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The role of interactions between plants and soil microbes as drivers of non-native plant invasions in cold-climate ecosystems.

Cold-climate ecosystems have long been considered as relatively "immune" to biological invasions by plants because of the harsh abiotic conditions and the sparsely populated landscapes where transport of seeds and other propagules is low. This premise of low vulnerability is challenged by recent studies in alpine and arctic regions across the globe, showing that non-native plant species are present and expand their distribution. The mechanisms behind the apparently increasing vulnerability of cold-climate ecosystems to biological invasions are however far from understood. One crucial factor – often overlooked in large-scale assessments of non-native species distributions – is the role of biotic interactions, both above- (plant-plant) and belowground (plant-microbe). These biotic interactions will likely be altered significantly under the influence of anthropogenic disturbances (e.g. as seen in mountain road- or trailsides), opening up possibilities for non-native plant introductions.Here, we propose an approach to integrate these above- and belowground species interactions with regional-scale non-native species distribution assessments, in order to quantify their role as drivers (or inhibitors) of plant invasions along mountain roads and trails. We will use Joint Species Distribution Modelling (JSDM), a modelling technique that jointly analyzes multiple species' distributions, quantifying both species-specific environmental responses and covariance among species. The study will be performed in the South-American Andes, in 2 core sites of the Mountain Invasion Research Network (MIREN), a global consortium studying native and non-native plant species distributions in mountains. We specifically request funding to isolate DNA from roots and root-tips of focal non-native plant species and subject it to amplicon sequencing (Illumna Miseq) using fungal (ITS) and arbuscular mycorrhiza (SSU) specific primers, in order to obtain data on the belowground symbiont community.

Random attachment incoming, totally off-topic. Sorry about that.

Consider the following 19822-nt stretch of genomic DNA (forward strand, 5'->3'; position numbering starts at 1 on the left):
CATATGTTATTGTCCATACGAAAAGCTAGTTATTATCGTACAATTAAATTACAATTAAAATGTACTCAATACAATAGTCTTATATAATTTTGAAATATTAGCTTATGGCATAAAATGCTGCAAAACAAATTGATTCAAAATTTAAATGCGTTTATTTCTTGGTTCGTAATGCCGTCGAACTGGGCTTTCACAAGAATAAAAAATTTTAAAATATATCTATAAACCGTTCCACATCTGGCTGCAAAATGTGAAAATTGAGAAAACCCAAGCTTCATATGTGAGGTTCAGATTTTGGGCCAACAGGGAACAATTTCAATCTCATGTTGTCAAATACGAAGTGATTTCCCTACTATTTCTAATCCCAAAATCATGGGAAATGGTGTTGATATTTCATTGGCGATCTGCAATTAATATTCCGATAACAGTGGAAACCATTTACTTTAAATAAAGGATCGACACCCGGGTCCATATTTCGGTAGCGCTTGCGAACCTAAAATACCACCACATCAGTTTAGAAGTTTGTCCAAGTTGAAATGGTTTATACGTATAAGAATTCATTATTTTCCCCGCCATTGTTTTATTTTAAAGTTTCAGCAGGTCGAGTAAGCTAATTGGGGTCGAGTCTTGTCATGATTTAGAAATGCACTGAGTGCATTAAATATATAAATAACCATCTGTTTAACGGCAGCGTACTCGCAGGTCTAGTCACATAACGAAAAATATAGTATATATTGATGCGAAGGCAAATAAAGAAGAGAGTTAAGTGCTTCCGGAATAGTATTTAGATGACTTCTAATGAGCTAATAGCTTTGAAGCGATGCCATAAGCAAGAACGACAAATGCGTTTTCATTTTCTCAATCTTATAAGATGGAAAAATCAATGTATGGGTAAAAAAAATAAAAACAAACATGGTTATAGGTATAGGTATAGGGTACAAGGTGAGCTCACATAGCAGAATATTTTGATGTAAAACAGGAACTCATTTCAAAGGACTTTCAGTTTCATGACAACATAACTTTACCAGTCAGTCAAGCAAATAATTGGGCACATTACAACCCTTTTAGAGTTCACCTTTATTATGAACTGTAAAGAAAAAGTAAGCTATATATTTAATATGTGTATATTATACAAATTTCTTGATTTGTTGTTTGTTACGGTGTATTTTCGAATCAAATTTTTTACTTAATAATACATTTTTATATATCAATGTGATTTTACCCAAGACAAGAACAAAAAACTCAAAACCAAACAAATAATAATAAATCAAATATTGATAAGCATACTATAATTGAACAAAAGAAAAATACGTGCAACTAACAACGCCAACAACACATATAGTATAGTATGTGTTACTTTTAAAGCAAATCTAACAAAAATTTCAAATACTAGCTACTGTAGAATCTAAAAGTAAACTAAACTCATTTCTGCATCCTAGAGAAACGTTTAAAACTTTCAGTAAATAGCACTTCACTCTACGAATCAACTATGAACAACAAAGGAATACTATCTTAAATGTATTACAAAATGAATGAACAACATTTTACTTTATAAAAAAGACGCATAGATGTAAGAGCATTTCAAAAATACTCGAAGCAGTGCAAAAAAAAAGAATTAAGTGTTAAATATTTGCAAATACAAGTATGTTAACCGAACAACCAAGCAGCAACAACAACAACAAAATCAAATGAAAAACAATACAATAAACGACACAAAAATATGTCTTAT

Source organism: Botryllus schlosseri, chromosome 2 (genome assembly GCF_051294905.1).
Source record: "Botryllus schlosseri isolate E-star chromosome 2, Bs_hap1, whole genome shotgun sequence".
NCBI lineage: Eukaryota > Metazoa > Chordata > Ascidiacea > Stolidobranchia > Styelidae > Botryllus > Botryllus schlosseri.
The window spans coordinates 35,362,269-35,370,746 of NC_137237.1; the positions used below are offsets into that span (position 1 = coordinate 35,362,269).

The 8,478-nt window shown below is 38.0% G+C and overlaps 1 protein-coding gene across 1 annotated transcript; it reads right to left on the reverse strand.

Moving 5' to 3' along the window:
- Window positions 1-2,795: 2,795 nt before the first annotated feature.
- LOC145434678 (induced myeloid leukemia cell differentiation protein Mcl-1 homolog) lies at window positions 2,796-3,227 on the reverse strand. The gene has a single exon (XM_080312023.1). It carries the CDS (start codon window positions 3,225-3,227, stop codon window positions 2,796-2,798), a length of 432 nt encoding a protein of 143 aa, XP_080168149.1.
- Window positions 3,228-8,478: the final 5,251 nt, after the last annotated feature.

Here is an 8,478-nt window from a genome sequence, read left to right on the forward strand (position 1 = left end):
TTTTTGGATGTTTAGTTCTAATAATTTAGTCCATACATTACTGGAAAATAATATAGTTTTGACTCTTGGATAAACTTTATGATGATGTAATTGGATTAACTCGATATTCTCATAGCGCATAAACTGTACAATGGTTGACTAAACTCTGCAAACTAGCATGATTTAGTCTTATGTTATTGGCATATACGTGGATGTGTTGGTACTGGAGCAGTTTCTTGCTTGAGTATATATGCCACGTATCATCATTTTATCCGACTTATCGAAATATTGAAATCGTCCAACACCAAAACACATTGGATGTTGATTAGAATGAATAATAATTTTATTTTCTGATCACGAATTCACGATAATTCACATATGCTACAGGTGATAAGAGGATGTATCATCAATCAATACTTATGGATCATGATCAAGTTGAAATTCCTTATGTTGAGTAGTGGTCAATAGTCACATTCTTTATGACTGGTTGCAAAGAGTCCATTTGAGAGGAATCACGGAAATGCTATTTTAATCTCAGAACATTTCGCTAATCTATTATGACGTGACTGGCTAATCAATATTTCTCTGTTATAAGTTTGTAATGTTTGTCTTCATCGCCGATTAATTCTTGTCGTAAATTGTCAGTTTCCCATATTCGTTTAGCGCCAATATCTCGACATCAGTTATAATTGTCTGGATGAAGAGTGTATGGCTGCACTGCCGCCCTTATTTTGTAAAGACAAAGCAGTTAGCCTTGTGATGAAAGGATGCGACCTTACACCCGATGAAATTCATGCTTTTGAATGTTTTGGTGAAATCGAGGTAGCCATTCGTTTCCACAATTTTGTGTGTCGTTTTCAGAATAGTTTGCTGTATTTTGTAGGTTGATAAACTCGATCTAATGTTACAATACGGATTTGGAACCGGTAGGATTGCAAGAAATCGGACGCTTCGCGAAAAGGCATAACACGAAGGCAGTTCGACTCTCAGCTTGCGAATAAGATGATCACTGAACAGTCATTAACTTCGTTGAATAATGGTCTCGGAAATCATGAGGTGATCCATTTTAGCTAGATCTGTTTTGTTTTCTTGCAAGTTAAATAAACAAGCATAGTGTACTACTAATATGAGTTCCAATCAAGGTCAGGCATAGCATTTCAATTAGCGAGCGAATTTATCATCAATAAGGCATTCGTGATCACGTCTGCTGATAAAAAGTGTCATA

Date:1 Apr 2019  →  30 Mar 2020
Disciplines:Community ecology, Global ecology, Invasion biology, Soil ecology, Mycology